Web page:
Photo Credit: Jewish Press

As we approach Sivan, excitement is palpable in the air as we prepare to celebrate Shavuos, the day on which we receive the Torah anew every year.

The Jews who left Egypt and received the Torah at the foot of Mt. Sinai lived in a “yeshiva-type” environment. Manna and the well of Miriam supplied them with food and drink, and the Clouds of Glory protected them. Well cared for materially, they could study Torah all day without worry.

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But G-d wanted them to eventually enter the Holy Land, where they would need to work the fields to fulfill the various mitzvos dependent on the land. Indeed, Moshe Rabbeinu himself wanted to enter the land so badly that he uttered 515 prayers, our Sages say, to that end. But who would guarantee that they would study Torah after leaving the artificial environment of the desert and faced the pressures of working?

Thus, Hashem, the Midrash tells us, demanded guarantors before He would give the Children of Israel the Torah. At first, the people offered “our Patriarchs” as guarantors, but Hashem said no. They then offered “our Prophets,” but that option, too, was unacceptable to Him. Only when they suggested “our children” did He agree to give them the Torah.

Jewish children, particularly before the age of bar mitzvah, are effected for life when they immerse themselves in Torah study. Their bond with the Torah is particularly intense. Thus, Hashem considered them reliable guarantors that the Torah would be properly studied in the future.

This connection between the giving of the Torah and Jewish children is so significant that the Rebbe called for us to incorporate it into our annual observance of Shavuos. Our Sages say, “G-d said to the Jewish people, ‘My children: Read this passage [of the giving of the Torah] every year and I will consider it equivalent to you standing in front of Mt. Sinai and accepting the Torah.’” (Pesikta D’Rav Kahana). Since our children are our guarantors, the Rebbe said it is only appropriate that they be present when we lein the Aseres Hadibros on Shavuos. Indeed, he called on parents to bring even their young babies with them.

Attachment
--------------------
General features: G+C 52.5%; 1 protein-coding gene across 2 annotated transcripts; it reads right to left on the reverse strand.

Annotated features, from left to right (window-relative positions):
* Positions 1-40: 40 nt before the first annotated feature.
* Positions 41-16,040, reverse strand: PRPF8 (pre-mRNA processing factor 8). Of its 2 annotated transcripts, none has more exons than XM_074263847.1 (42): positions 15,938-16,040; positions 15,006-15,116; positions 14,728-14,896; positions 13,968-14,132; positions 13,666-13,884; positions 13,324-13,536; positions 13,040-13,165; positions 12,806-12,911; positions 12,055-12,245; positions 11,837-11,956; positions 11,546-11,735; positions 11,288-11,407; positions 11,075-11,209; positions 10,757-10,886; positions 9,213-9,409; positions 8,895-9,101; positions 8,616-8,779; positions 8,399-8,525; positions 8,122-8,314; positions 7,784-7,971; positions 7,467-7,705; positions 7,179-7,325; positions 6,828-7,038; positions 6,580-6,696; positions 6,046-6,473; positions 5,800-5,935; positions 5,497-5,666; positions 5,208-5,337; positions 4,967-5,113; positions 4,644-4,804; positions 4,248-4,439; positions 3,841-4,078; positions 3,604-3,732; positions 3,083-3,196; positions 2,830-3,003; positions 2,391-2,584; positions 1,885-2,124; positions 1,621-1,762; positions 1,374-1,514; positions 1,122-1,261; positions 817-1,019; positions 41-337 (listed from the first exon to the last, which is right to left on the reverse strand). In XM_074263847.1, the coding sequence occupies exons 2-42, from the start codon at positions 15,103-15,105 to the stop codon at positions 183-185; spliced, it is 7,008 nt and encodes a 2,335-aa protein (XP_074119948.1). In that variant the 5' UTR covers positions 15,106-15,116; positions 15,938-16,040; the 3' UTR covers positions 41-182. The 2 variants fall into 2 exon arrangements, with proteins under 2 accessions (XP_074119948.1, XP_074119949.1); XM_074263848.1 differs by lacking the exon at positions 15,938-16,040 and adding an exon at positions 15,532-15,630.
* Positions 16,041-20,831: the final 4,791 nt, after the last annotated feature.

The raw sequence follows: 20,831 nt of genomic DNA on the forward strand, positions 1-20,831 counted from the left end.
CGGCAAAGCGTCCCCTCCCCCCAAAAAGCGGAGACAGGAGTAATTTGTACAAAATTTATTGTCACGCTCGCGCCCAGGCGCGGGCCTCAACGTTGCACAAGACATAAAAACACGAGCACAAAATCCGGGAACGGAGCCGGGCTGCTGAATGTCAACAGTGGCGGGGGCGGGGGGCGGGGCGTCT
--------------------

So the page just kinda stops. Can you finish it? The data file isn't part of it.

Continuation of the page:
Why bring children to shul who are too young to understand what they are hearing? Our Sages say that when Rabbi Yehoshua ben Chananya, one of the greatest Tannaim, was a baby, his mother would bring him to the beis hamidrash “so that his ears would become attached to words of Torah” – a practice that his great teacher, Rabban Yochanan ben Zakkai, later praised (Avos 2:9). If her efforts were praiseworthy despite the fact that the Torah her baby heard was the Oral Law, which normally must be understood if a mitzvah is to be fulfilled, then surely it is praiseworthy to bring children to hear the public reading of the Written Law, which doesn’t require understanding for a mitzvah to be fulfilled.

This year will be the 40th since the Rebbe issued this call for children to hear the Aseres Hadibros. Many communities hold special Torah readings to make it easier for women and young children to attend, and we should take advantage of them. May our acceptance of the Torah be the final preparation needed for the coming of Moshiach.

(Based on teachings of the Lubavitcher Rebbe)

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